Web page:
As seen in last post, it is deceitful to use the metric of “household equivalents” when talking about an intermittent energy source injected in a continuous working grid. It is one thing that journalists do this, but producers of wind power should know better, right? Then think again. The very first post on this blog, back in february 2013, was about such a claim made by a wind energy producer, C-power. They went even furter than this in their environmental impact page in which they paint an incredibly rosy picture of wind energy. It all starts with the “it is good for our (grand)children” meme:
“With our 325,2 MW offshore wind farm, we contribute to delivering a cleaner and safer environment to our children and grandchildren”, says CEO Jaak Rutten.
Throughout the years I have learned this to be a red flag. They continue:
Compared to the environmental impact of traditional energy sources, the environmental impact of wind power is very positive. Wind power consumes no fuel, and emits no air pollution. Wind power does not generate any toxic waste nor does it constitute a major safety risk.
The energy consumed to manufacture and transport the materials used to build a wind power plant is equal to the new energy produced by the plant within a few months.
C-Power will, with its expected yearly production of 1 TWh, avoid every year 415,000 tonnes CO2, which represents:
- the annual CO2 absorption of a forested area of 65.000 ha
- 1/3 of the forest area within the Flemish Region
The story they paint is so skewed that I don’t really know where to start here.
That windmills do no directly consume fuel and do not directly emit air pollution is true, but that is not the case for other stages of the life of the turbines. For example, the production of rare earth metals (used in the magnets of windmills) causes severe pollution in China. Another example is the production of steel and concrete that is not exactly low in CO2 emissions.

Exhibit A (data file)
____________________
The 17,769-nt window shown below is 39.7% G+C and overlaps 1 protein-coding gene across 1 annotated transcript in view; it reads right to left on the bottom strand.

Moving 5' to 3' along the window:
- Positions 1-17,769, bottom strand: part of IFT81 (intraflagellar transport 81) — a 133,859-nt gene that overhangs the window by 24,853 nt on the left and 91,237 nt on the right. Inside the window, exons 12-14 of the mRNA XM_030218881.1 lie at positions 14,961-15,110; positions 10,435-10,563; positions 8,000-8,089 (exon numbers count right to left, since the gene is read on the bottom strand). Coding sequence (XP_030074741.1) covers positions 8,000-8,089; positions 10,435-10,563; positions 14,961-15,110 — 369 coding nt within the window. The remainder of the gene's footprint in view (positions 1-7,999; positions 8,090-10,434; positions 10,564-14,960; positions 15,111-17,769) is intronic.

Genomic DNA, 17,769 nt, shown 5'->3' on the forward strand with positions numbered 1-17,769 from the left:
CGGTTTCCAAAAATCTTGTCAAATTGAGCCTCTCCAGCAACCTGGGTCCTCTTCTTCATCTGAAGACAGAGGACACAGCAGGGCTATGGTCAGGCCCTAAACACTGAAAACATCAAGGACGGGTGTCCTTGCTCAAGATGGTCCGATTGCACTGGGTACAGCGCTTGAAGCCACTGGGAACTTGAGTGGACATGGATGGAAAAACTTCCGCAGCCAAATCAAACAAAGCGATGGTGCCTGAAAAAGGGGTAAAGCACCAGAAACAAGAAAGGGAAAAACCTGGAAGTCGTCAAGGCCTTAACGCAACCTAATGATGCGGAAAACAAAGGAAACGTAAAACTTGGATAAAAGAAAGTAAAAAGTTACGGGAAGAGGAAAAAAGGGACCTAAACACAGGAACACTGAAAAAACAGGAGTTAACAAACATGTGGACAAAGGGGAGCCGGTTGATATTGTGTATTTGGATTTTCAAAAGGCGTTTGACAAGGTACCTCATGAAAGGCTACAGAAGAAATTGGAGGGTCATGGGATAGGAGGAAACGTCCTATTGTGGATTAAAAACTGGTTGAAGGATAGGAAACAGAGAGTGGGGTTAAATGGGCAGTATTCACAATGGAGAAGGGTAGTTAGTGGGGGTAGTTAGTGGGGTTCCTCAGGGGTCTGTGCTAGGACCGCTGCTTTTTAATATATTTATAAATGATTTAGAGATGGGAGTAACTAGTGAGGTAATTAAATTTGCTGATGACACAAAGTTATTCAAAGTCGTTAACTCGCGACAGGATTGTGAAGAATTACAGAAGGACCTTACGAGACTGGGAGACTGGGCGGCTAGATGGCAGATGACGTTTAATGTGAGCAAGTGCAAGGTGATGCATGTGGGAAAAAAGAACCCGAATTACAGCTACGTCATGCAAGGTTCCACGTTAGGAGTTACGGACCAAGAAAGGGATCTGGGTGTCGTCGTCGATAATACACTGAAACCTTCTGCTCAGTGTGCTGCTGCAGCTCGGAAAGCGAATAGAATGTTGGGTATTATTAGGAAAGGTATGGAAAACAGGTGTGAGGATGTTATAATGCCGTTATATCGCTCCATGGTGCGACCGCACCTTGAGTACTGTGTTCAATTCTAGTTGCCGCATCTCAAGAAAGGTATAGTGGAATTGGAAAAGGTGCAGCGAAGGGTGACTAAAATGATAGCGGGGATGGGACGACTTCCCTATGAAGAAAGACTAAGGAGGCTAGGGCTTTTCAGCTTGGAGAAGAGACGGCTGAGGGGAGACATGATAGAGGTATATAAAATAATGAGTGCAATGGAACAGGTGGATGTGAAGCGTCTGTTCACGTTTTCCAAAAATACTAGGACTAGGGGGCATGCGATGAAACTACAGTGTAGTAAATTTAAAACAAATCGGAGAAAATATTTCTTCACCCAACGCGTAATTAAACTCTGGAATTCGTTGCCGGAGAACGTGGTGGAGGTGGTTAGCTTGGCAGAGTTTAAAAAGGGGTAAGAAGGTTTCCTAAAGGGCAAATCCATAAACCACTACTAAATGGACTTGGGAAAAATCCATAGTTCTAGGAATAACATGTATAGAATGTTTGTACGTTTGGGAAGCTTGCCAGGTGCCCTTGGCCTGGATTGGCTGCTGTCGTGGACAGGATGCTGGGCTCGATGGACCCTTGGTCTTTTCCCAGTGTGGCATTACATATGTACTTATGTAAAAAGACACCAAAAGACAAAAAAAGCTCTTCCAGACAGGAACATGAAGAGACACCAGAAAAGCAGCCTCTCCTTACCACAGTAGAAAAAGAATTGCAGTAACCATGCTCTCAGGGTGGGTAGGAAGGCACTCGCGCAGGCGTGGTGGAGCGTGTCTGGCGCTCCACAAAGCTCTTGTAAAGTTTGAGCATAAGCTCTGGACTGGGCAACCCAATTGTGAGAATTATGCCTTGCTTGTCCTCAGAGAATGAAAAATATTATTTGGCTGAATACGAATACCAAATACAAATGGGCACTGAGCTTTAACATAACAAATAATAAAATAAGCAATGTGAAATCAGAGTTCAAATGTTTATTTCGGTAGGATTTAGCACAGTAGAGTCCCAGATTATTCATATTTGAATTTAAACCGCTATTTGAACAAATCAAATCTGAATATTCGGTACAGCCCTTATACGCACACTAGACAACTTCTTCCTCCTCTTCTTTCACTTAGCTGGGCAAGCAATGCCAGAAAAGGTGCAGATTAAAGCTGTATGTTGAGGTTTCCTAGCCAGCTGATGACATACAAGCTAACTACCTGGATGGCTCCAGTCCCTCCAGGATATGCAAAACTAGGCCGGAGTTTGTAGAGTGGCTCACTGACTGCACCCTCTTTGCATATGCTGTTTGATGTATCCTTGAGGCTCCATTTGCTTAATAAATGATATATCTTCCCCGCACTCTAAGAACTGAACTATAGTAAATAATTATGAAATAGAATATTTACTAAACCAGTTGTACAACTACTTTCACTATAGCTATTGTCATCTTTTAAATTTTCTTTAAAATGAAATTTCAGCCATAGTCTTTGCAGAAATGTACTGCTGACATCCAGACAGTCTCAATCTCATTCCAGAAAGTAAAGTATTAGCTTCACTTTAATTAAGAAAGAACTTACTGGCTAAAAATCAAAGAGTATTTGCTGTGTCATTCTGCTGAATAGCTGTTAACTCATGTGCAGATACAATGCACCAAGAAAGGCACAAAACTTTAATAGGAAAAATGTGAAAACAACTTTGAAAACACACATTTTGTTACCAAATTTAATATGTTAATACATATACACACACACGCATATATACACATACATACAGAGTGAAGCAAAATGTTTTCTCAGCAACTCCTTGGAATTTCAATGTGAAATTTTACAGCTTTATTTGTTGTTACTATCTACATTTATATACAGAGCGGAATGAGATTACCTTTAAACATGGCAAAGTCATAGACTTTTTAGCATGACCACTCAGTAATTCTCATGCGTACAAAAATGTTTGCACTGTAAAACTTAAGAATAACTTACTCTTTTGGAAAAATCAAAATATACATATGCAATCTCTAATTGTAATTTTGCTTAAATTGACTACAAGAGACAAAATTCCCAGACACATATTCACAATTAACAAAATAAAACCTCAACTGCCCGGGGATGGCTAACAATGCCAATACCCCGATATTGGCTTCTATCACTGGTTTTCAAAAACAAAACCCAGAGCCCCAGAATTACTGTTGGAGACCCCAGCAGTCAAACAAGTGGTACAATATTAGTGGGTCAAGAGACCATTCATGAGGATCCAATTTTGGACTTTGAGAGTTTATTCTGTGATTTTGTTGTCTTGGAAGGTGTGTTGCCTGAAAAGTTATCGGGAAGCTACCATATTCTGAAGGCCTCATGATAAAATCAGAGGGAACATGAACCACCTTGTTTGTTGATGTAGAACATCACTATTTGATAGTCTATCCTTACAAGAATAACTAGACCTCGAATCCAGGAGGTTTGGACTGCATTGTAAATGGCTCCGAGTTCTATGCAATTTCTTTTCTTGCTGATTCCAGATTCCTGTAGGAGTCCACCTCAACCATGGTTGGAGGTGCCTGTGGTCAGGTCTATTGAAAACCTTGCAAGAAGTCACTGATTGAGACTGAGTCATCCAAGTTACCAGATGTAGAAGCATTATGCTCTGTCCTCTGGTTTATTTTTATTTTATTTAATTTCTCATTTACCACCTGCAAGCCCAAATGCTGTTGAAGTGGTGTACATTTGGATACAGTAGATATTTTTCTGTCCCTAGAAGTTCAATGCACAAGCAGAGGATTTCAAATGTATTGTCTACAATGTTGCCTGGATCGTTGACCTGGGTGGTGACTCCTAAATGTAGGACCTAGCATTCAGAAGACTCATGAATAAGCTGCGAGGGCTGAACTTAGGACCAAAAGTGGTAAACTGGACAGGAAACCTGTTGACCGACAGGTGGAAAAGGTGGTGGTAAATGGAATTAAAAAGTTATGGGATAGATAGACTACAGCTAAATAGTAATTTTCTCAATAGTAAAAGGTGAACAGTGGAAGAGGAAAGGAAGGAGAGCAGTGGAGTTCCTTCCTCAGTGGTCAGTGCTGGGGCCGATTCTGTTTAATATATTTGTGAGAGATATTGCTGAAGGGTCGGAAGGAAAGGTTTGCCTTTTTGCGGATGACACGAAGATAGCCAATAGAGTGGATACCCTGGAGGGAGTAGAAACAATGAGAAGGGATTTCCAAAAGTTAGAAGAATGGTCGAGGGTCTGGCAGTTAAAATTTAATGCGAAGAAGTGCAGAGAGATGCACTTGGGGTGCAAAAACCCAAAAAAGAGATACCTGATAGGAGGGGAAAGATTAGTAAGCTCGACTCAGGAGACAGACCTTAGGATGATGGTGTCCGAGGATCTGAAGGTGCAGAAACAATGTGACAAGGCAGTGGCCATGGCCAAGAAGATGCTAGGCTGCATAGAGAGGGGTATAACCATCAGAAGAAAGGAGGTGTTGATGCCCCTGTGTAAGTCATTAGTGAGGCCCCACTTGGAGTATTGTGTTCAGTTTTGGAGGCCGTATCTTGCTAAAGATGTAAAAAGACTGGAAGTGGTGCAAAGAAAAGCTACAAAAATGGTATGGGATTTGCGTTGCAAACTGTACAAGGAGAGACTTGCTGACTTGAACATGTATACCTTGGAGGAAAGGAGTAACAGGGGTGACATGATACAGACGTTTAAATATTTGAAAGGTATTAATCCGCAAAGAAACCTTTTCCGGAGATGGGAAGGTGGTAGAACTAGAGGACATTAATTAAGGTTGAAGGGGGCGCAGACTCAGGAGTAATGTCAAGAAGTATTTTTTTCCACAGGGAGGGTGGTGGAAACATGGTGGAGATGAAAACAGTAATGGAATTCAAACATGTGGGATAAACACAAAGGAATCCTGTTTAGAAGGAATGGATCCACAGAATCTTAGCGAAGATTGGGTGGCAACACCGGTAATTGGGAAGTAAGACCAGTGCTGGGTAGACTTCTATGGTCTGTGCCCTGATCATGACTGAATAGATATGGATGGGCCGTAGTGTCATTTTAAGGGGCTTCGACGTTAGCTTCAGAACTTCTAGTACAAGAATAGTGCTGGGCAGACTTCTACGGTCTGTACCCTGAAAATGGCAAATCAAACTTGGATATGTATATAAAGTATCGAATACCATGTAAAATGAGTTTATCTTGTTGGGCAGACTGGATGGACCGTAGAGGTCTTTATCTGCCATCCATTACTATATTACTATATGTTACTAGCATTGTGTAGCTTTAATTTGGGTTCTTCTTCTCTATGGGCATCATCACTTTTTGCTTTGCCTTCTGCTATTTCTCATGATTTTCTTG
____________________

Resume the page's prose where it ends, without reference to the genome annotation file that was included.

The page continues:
I don’t know whether it is true that the energy of manufacturing and transporting the materials is only worth a few months of operation. It seems really low to me. Probably only the manufacture and transport of the materials were accounted for?
Energy and emissions, although related, are not the same thing. If those materials were made in developing countries, that would lead to more emissions than when they are produces here. Those countries don’t exactly care about emissions and use for example coal because it is a cheap way to produce energy.
But the most incredible statement was that they expect to avoid 415,000 tonnes of CO2 every year. That seems very unrealistic. I understand where that 1 TWh comes from. I already calculated that in the first post: if we take the capacity of their wind farm (325.2 MW) and multiply that by equivalent full load hours of the turbines (3,300 hours/year), then we get 1,073,160 MWh which is a tad more than 1 TWh. As calculated in that first post, 3,300 hours per year equals to 38% of the time. Which is plausible for a new offshore turbine, but not for its complete life cycle. There is the wear and tear of turbines in a salty, corrosive environment, which mean more times with no production because of maintenance as the turbines get older.
If they get 1 TWh per year then they assume an average of the Belgian energy sources of 415 g CO2 per kWh. For a country with about half of the electricity production coming from nuclear (low emissions), somewhat more than a one fourth for gas (around 400 g/kWh) and about five percent coal (with high emissions) that seems a bit high. Or probably calculated in a time there was less nuclear and more coal?
Whatever the case, as far as I can see they seem to assume that the turbines keep on producing as new during the complete life cycle and that every kWh electricity produced by wind replaces one kWh electricity produced by conventional sources… They also don’t take into account the efficiency losses in the grid (because of the balancing of intermittent electricity production) or non-dispatchable electricity. Belgium, having an old energy infrastructure and hardly any pumped storage available, these losses could well be substantial.
That is typical alternative energy reporting: just count the blessings and forget about the rest. Image that companies would adopt this kind of accounting. Just state only the potential gains and ignore the real losses. That way it is always possible to declare a profit, even if one is completely bankrupt…